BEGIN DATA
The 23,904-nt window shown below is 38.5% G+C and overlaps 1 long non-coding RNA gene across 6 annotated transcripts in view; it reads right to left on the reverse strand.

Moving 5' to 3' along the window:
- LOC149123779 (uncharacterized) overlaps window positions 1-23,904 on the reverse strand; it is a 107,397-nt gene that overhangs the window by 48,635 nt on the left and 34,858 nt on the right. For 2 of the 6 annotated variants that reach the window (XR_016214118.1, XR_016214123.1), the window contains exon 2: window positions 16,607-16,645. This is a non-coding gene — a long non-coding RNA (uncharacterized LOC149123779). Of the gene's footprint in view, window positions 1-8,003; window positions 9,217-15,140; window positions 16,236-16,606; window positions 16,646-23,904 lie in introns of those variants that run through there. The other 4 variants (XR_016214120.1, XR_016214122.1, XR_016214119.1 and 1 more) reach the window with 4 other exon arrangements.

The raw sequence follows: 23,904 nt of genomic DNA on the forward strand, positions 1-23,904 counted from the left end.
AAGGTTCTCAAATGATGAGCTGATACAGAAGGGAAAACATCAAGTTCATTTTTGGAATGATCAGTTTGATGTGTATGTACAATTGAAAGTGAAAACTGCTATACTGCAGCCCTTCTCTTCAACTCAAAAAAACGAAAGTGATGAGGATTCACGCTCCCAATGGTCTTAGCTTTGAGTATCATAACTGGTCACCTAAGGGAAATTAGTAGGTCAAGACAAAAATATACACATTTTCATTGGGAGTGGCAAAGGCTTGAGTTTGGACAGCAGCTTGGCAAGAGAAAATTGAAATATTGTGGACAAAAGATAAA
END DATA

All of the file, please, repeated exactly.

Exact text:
The 23,904-nt window shown below is 38.5% G+C and overlaps 1 long non-coding RNA gene across 6 annotated transcripts in view; it reads right to left on the reverse strand.

Moving 5' to 3' along the window:
- LOC149123779 (uncharacterized) overlaps window positions 1-23,904 on the reverse strand; it is a 107,397-nt gene that overhangs the window by 48,635 nt on the left and 34,858 nt on the right. For 2 of the 6 annotated variants that reach the window (XR_016214118.1, XR_016214123.1), the window contains exon 2: window positions 16,607-16,645. This is a non-coding gene — a long non-coding RNA (uncharacterized LOC149123779). Of the gene's footprint in view, window positions 1-8,003; window positions 9,217-15,140; window positions 16,236-16,606; window positions 16,646-23,904 lie in introns of those variants that run through there. The other 4 variants (XR_016214120.1, XR_016214122.1, XR_016214119.1 and 1 more) reach the window with 4 other exon arrangements.

The raw sequence follows: 23,904 nt of genomic DNA on the forward strand, positions 1-23,904 counted from the left end.
AAGGTTCTCAAATGATGAGCTGATACAGAAGGGAAAACATCAAGTTCATTTTTGGAATGATCAGTTTGATGTGTATGTACAATTGAAAGTGAAAACTGCTATACTGCAGCCCTTCTCTTCAACTCAAAAAAACGAAAGTGATGAGGATTCACGCTCCCAATGGTCTTAGCTTTGAGTATCATAACTGGTCACCTAAGGGAAATTAGTAGGTCAAGACAAAAATATACACATTTTCATTGGGAGTGGCAAAGGCTTGAGTTTGGACAGCAGCTTGGCAAGAGAAAATTGAAATATTGTGGACAAAAGATAAA